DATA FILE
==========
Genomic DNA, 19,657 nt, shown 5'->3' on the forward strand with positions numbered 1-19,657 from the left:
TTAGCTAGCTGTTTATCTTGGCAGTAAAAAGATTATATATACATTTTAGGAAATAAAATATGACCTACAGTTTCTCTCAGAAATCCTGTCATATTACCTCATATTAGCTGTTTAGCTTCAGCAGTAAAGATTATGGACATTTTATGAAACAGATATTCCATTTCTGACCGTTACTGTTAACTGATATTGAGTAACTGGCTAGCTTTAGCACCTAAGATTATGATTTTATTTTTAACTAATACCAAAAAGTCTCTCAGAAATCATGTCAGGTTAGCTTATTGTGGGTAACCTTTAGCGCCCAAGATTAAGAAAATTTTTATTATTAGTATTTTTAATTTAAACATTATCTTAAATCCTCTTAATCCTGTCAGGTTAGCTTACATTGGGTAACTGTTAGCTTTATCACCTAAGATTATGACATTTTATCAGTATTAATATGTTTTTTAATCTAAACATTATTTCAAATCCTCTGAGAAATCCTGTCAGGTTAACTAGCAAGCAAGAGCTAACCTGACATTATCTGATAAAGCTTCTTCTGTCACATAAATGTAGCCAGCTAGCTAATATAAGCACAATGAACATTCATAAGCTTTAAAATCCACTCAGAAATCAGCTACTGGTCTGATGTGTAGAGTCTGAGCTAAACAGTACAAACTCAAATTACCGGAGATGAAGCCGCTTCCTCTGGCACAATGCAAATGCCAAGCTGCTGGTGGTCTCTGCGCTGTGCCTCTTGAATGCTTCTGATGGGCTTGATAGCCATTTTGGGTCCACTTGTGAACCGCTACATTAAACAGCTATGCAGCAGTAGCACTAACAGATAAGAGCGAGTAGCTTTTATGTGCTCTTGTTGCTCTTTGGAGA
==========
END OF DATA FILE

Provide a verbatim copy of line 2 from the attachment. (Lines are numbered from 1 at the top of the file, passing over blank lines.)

TTAGCTAGCTGTTTATCTTGGCAGTAAAAAGATTATATATACATTTTAGGAAATAAAATATGACCTACAGTTTCTCTCAGAAATCCTGTCATATTACCTCATATTAGCTGTTTAGCTTCAGCAGTAAAGATTATGGACATTTTATGAAACAGATATTCCATTTCTGACCGTTACTGTTAACTGATATTGAGTAACTGGCTAGCTTTAGCACCTAAGATTATGATTTTATTTTTAACTAATACCAAAAAGTCTCTCAGAAATCATGTCAGGTTAGCTTATTGTGGGTAACCTTTAGCGCCCAAGATTAAGAAAATTTTTATTATTAGTATTTTTAATTTAAACATTATCTTAAATCCTCTTAATCCTGTCAGGTTAGCTTACATTGGGTAACTGTTAGCTTTATCACCTAAGATTATGACATTTTATCAGTATTAATATGTTTTTTAATCTAAACATTATTTCAAATCCTCTGAGAAATCCTGTCAGGTTAACTAGCAAGCAAGAGCTAACCTGACATTATCTGATAAAGCTTCTTCTGTCACATAAATGTAGCCAGCTAGCTAATATAAGCACAATGAACATTCATAAGCTTTAAAATCCACTCAGAAATCAGCTACTGGTCTGATGTGTAGAGTCTGAGCTAAACAGTACAAACTCAAATTACCGGAGATGAAGCCGCTTCCTCTGGCACAATGCAAATGCCAAGCTGCTGGTGGTCTCTGCGCTGTGCCTCTTGAATGCTTCTGATGGGCTTGATAGCCATTTTGGGTCCACTTGTGAACCGCTACATTAAACAGCTATGCAGCAGTAGCACTAACAGATAAGAGCGAGTAGCTTTTATGTGCTCTTGTTGCTCTTTGGAGA